Stories are overwhelmingly visual and meant to be created and consumed on the fly with nothing more than a smartphone and a creative eye. Because they’re ephemeral—often disappearing after a day—there’s more room for fun and experimentation. Stories feel real, immediate, and intensely personal.
For brands, this social media trend requires a major shift in focus in 2019.
While high-production-value posts are still important, it’s key to balance different content styles. Increasingly, brands are embracing the intimate, multimedia look and feel of Stories. The Guardian and Tictail are finding that less polished, more realistic Stories perform better than heavily edited takes filled with heavy-handed calls to action.
Hootsuite’s recommendations for this trend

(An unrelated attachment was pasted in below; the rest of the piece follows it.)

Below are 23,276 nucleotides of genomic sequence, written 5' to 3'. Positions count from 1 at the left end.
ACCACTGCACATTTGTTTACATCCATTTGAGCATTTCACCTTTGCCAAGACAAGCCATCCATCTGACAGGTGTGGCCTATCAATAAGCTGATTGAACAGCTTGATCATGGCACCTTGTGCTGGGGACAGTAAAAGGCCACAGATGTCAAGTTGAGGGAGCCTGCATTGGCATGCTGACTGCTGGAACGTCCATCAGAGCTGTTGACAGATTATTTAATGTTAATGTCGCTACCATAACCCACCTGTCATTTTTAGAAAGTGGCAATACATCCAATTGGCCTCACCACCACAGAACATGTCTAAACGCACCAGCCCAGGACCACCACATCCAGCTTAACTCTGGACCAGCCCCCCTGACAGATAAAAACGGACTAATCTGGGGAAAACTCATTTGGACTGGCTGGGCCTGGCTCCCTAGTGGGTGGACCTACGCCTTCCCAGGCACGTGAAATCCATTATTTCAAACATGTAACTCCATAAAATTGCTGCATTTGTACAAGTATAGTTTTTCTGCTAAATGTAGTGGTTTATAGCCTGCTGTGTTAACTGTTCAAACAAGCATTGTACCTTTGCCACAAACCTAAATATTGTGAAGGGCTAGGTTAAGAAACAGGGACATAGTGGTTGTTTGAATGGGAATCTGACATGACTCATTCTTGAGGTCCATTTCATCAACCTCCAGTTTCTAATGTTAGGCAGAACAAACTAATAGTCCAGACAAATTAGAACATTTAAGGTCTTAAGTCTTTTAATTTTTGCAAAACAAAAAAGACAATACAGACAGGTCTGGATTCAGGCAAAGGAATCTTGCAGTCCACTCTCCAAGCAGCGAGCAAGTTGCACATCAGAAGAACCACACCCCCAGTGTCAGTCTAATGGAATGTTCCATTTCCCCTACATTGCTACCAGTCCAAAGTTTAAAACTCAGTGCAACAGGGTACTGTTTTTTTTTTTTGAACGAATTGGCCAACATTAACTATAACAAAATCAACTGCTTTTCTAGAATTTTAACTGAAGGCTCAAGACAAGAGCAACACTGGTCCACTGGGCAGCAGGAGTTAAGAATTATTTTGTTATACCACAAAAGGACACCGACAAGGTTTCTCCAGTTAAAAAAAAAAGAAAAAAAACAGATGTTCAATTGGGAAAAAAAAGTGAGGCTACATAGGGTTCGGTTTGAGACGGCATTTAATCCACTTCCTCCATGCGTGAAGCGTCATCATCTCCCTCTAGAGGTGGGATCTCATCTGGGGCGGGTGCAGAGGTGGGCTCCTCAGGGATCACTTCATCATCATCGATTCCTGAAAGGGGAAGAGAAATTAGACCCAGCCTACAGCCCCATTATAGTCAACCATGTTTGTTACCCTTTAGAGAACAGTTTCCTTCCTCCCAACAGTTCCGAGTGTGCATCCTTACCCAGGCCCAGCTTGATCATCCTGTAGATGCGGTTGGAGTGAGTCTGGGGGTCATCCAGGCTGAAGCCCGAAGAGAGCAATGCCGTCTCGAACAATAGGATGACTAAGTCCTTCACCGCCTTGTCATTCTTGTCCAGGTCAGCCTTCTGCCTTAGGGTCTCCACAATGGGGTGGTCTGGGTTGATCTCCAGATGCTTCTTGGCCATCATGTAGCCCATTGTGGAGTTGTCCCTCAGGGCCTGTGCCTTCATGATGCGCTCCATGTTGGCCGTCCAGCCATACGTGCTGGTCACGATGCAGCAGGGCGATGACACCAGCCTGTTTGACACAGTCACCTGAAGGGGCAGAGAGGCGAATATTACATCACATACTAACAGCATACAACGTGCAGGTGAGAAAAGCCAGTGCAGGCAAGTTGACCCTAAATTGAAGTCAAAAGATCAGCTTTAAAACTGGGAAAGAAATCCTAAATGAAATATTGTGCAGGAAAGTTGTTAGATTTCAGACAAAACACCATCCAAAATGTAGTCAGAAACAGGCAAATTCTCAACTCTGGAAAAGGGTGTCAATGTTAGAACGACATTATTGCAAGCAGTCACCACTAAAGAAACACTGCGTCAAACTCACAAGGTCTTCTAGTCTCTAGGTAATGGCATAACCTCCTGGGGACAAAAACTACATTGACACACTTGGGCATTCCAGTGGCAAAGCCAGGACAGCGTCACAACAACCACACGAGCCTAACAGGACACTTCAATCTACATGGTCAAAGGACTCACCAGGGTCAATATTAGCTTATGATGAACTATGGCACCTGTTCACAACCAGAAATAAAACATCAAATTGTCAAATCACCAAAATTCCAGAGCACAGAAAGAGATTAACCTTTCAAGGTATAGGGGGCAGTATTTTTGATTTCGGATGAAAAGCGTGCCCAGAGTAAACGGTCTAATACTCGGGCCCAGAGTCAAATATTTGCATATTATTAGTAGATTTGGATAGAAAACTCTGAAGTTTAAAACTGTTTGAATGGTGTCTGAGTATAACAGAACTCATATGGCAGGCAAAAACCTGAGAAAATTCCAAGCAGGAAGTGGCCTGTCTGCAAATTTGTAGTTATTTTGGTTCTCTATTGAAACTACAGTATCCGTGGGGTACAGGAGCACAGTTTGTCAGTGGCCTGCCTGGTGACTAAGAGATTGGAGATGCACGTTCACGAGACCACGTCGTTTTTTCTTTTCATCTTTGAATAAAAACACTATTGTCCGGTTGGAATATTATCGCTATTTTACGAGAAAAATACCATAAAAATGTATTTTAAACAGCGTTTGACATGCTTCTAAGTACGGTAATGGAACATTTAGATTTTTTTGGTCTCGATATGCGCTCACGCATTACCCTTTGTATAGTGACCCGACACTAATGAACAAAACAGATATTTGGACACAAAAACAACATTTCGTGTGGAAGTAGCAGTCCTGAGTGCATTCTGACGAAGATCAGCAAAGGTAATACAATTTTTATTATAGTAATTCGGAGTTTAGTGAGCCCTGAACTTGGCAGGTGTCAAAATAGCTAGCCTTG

Stories can be as easy to create as you choose, so there’s a low barrier to entry for any team’s skill set. Share content weekly (and at different times of day) to see what works best with your audiences.
Pro tip: Shoot your videos vertically. That’s how people watch them.
Your content should reflect the unique look and feel of Stories—raw, unedited, and live action.
The social team at Hootsuite tested both professionally animated and live action Instagram Stories, and found that live action videos performed significantly better because they matched the Story aesthetic people are used to seeing.
Despite their off-the-cuff style, Stories can sometimes take a lot of time to create and share.